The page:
Sunday, April 25, 2010

27. The Lady or the Tiger by Frank Stockton

I picked up this paperback from 1968 in an antique store in the Eastern Townships here in Quebec. It was part of a complete set of Airmont Classics. I picked up a couple of others but most weren't interesting to me. I guess Frank Stockton and in particular the titular short story were quite popular back in the day (it was first published in 1882). Each of these stories had really intriguing premises and were written in a very pleasant way, with a kind of Americanized British syntax, which was probably a popular style around the turn of the century. The problem is that a lot of the stories don't really go anywhere. The promise of the premise is never fulfilled. They do often have a nice satisfying romantic conclusion, but I get the sense that was just to satisfy the demands of readers at the time. There is also a nice element of fantasy in some of them.

The Lady or the Tiger takes place in a kingdom with a unique legal system. When someone is accused of a heinous crime they are put into an arena to face two doors. Behind one door is a ferocious tiger that will eat them. Behind the other is a beautiful maiden who will marry the culprit. In the story, the culprit's crime is to fall in love with the king's daughter. At the time of the punishment, the king's daughter knows what is behind each door and she gives a signal to her lover. The question is, knowing that if he goes through one door he'll be killed or if he goes through the other, he'll have to marry some other maiden, which signal did she give him?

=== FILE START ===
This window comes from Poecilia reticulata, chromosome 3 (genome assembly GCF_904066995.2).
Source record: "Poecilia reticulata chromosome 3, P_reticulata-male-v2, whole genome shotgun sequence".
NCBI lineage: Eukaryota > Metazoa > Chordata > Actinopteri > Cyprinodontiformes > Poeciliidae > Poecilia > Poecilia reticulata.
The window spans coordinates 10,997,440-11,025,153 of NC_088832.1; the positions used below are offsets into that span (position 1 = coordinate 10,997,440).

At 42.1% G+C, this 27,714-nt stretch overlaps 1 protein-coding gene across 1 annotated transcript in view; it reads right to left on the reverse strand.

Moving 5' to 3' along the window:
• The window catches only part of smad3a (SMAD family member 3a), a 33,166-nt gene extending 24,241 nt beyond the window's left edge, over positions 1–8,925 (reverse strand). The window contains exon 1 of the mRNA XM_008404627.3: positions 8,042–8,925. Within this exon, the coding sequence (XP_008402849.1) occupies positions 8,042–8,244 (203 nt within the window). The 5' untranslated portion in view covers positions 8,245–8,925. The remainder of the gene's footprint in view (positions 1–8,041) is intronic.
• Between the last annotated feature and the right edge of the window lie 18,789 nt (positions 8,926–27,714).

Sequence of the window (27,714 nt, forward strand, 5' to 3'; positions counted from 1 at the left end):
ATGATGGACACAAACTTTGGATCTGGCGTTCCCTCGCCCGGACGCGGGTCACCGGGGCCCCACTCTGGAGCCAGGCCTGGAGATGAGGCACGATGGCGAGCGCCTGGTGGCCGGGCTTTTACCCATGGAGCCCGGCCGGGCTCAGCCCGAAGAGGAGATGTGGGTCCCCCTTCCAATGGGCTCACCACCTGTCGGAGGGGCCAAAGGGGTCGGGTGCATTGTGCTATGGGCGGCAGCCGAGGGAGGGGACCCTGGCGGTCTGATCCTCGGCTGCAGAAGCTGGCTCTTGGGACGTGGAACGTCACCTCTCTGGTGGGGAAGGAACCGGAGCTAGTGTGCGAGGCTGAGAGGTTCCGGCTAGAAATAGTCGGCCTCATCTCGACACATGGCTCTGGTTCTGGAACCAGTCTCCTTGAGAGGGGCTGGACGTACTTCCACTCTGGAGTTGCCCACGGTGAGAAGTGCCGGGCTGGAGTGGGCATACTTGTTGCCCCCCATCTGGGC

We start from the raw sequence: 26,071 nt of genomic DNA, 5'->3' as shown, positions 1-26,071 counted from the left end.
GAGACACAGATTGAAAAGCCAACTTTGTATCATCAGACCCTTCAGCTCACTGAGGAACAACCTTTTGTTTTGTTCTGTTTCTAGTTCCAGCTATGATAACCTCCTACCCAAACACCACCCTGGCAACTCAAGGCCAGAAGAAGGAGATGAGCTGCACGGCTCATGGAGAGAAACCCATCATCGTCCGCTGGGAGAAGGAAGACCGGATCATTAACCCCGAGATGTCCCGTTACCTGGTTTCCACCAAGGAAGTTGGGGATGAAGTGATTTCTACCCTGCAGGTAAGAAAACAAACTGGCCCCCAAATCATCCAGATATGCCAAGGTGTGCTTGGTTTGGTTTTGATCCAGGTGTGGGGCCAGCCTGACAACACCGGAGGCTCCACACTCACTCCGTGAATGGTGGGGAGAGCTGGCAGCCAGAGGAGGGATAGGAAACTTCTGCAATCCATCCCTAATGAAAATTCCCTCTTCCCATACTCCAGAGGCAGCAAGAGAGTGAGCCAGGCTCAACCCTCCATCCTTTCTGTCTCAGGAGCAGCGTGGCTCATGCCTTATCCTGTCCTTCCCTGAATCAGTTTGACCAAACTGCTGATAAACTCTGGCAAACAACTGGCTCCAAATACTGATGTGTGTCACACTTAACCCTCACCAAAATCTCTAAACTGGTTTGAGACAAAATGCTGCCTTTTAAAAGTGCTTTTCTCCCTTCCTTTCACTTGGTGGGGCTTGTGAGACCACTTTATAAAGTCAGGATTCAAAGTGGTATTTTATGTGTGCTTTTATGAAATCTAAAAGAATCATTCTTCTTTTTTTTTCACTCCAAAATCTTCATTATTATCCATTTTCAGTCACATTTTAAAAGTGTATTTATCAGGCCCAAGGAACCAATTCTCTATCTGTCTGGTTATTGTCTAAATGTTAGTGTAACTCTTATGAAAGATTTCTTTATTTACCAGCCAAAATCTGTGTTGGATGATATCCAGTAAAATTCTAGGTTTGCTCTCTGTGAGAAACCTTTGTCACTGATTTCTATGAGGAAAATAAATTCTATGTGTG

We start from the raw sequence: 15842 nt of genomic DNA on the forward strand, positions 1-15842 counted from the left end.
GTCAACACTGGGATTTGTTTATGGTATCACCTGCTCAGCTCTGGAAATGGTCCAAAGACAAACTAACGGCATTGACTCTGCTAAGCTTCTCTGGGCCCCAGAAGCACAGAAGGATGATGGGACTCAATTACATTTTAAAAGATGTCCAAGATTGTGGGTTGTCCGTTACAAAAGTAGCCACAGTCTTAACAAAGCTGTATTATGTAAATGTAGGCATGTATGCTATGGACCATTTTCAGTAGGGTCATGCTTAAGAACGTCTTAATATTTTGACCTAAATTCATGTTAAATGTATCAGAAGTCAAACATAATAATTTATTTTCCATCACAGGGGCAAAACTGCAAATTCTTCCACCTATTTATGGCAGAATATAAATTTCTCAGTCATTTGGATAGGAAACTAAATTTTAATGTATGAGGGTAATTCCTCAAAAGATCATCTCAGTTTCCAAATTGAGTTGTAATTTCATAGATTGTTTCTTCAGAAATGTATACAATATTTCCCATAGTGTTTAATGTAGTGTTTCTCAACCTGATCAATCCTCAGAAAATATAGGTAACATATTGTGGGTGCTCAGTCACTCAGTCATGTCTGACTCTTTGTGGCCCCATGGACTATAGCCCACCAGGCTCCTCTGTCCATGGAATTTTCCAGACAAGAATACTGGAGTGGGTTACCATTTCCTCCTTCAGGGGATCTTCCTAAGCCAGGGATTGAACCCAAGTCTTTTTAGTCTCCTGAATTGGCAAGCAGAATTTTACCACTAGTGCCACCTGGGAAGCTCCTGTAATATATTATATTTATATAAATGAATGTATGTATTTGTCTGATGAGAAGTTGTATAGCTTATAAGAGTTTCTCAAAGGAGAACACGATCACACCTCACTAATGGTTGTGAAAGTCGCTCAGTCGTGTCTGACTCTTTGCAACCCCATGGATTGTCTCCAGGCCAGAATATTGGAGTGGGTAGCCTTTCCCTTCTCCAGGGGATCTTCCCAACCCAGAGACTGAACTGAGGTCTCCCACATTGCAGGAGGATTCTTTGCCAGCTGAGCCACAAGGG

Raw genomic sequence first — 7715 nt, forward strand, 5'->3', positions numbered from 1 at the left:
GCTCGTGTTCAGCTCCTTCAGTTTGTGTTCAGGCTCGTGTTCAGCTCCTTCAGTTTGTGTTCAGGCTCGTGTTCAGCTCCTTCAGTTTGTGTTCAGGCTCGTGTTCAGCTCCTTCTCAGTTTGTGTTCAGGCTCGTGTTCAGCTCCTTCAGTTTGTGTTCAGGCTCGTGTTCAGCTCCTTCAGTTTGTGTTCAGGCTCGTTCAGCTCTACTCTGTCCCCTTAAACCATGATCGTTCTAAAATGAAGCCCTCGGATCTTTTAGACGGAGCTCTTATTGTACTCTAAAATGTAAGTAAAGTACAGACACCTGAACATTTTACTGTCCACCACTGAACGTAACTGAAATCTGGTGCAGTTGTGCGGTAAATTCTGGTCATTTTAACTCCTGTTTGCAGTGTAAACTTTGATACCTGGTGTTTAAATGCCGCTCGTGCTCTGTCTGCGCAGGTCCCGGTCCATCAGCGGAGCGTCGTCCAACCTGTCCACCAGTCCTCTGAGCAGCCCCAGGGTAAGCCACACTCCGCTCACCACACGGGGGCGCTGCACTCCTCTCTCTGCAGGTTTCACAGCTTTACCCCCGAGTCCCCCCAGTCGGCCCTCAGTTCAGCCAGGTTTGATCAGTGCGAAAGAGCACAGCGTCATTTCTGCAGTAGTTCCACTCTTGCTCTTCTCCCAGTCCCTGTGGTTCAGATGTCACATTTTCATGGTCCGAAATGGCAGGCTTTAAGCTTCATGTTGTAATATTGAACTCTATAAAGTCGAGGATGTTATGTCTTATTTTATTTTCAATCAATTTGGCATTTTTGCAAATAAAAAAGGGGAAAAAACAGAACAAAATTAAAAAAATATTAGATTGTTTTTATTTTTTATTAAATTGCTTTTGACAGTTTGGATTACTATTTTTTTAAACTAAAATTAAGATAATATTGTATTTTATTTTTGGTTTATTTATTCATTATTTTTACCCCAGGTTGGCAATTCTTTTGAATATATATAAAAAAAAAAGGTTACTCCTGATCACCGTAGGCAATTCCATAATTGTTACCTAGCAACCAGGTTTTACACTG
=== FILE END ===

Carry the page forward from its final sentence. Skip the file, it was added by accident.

This question supposedly tantalized readers of the past. You can share their feelings by reading the actual story here.

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